The best way to make sure you meet your freelance writing deadlines is to not take on too much work.

I recommend that moonlighters handle only one assignment at a time. Also avoid projects with too-tight deadlines. Full-time freelancers may need to take on many rush jobs at once to keep the cash flowing and pay the rent. As a moonlighter, you probably don't have that pressure.

Another special problem, especially for freelancers handling corporate and advertising assignments, is whether to let clients know you are a moonlighter. When you're seeking an assignment, there's no need to highlight the fact that you're moonlighting. If the client wants you to perform services at times that would be inconvenient because of your regular job, suggest that meetings or conferences take place after 5 p.m. or during the lunch hour.

If a client asks whether you're a moonlighter, explain your situation this way: "Yes, in addition to handling writing assignments for numerous clients and publications, I also have a staff job as a senior writer for XYZ Company." Don't use the term moonlighter which has, for some, a negative connotation. And don't apologize. Treat your full-time job (especially if it's a writing job) as a credential that shows you're the best, rather than as a drawback.

Another difficulty for moonlighters is the inability to accept phone calls from your freelance clients during normal business hours. If the calls are infrequent, and your company has no objection, you can make a few phone calls from the office during business hours.

Otherwise, give clients your home telephone number and install a phone answering machine or voice mail to take their calls while you are at work. You can check messages from the office and get back to clients during a break or lunch.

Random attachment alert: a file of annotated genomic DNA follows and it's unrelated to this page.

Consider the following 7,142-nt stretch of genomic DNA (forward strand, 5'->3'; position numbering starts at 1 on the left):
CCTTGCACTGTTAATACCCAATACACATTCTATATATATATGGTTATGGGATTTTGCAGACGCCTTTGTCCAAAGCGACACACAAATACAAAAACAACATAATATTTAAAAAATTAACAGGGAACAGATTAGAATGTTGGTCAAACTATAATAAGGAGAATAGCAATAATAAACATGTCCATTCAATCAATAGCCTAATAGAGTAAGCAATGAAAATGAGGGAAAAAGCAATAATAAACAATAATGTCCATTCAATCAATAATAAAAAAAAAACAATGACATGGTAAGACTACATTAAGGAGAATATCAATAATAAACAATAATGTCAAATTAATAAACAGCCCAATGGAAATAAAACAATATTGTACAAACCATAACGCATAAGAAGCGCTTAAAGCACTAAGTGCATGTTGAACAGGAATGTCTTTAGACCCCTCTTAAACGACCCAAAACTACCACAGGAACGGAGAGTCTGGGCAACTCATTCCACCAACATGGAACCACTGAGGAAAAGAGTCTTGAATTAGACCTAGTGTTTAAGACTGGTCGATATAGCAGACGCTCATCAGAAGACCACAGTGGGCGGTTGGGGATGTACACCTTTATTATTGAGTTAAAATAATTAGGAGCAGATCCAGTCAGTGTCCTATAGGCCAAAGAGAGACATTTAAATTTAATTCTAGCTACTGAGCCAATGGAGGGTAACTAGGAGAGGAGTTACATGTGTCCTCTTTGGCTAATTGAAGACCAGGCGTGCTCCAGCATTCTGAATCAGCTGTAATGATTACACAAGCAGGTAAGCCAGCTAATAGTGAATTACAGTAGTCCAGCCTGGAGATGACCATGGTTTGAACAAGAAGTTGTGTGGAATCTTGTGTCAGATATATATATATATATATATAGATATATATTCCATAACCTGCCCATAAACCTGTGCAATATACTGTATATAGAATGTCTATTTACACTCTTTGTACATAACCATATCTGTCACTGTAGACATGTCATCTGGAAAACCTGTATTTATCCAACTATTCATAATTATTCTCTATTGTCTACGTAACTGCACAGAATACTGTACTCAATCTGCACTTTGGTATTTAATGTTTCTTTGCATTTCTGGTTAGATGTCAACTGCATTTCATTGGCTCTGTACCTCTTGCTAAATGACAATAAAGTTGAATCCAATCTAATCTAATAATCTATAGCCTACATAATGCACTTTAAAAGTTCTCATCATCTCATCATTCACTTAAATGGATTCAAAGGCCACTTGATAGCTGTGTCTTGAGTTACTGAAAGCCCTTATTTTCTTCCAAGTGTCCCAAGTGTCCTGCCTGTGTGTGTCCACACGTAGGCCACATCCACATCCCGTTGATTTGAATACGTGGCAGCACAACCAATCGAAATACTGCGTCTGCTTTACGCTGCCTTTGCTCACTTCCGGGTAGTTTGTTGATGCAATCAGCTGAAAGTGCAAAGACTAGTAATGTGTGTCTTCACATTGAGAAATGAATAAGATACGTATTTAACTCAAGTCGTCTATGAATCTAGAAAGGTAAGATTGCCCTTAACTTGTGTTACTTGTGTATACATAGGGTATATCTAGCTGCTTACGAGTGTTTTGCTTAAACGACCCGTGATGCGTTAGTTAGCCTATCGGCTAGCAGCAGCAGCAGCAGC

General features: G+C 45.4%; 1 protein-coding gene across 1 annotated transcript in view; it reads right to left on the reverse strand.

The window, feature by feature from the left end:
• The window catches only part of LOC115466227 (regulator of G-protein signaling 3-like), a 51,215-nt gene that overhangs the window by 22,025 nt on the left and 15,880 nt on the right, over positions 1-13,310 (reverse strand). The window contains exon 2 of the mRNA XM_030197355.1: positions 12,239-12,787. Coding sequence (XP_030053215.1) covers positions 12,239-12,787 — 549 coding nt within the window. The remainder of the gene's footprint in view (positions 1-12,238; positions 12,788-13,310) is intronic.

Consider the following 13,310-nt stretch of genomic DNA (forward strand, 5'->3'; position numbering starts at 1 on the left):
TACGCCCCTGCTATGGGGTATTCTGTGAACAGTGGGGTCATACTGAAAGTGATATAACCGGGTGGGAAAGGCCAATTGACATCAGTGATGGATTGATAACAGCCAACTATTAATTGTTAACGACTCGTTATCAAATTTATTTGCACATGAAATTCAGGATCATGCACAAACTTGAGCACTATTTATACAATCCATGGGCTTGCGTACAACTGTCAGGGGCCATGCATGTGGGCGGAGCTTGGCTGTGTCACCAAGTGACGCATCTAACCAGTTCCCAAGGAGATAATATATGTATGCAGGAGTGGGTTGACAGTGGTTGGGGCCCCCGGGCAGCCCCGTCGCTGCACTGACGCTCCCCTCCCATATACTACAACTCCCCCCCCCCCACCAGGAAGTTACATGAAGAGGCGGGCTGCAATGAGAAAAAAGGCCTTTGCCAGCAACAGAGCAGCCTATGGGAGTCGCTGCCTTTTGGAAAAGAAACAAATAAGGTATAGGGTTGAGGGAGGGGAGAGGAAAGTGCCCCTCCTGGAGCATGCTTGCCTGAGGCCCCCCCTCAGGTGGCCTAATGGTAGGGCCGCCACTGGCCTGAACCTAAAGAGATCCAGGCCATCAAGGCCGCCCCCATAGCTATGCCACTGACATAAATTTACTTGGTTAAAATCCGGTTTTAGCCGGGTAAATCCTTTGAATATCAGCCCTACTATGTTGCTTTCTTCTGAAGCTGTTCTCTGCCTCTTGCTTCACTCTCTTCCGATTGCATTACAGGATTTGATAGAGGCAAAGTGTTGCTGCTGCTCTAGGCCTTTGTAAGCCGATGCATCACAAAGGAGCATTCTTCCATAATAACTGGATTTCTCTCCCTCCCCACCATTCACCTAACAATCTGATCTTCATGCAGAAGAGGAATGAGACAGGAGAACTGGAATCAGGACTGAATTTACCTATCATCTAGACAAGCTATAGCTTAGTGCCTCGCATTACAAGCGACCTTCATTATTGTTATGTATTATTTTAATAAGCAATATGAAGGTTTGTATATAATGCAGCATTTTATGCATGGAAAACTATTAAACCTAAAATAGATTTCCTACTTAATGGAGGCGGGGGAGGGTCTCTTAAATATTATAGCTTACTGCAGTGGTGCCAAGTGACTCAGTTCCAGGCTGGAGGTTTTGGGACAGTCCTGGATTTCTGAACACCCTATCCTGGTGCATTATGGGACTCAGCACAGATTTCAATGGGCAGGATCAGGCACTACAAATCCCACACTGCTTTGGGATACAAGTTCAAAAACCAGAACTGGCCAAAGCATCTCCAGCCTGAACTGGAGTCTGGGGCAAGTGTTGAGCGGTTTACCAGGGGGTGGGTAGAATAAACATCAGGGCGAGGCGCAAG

A more difficult stumbling block is not being free during the day to make sales calls, attend editorial conferences, meet with agents and publishers, interview subjects, visit distant locations, or do other writing-related activities that require travel or personal contact.

One solution is to take your vacation time by the day or half-day for these tasks. This is difficult for those with little vacation; easier for people who get three or more weeks per year.

If your employer is flexible about hours, perhaps you can arrange to have some time off during the day, which you make up on evenings or weekends.


You may feel guilty about pursuing freelance writing on a part-time basis. You may feel you're "cheating" your employer by not devoting your exclusive attention to your regular job, or by sneaking out now and then to attend to some freelance writing matters.

Similarly, if you're married or are in a relationship, you may feel you're being selfish when you sit alone to write rather than spend leisure time with your partner. Parents especially feel a strain when their writing and their children compete for attention.

This is an issue you must resolve in your own mind; I can't do it for you. It may help, however, for you to set a schedule and clearly allocate time for writing vs. other pursuits.

Bill Greene, a promotions writer for ABC-TV, moonlights as a suspense novelist. He lives close to the office, so commuting time is minimal. When he gets home, he writes in his study for two hours until dinner is ready, then spends the rest of the time with his family or just relaxing. Having a set schedule and amount of time for moonlighting, and not exceeding that limit, helps separate work from personal life and prevents guilt feelings.

Conflict with your day job may not be as easily resolved. When I moonlighted, I felt terribly guilty about using the company phone (though most other employees made far more personal calls than I did), rushing out of the office at 5 p.m. to get home and write, taking an occasional long lunch to do an interview, and not devoting myself 100% to the company and its business.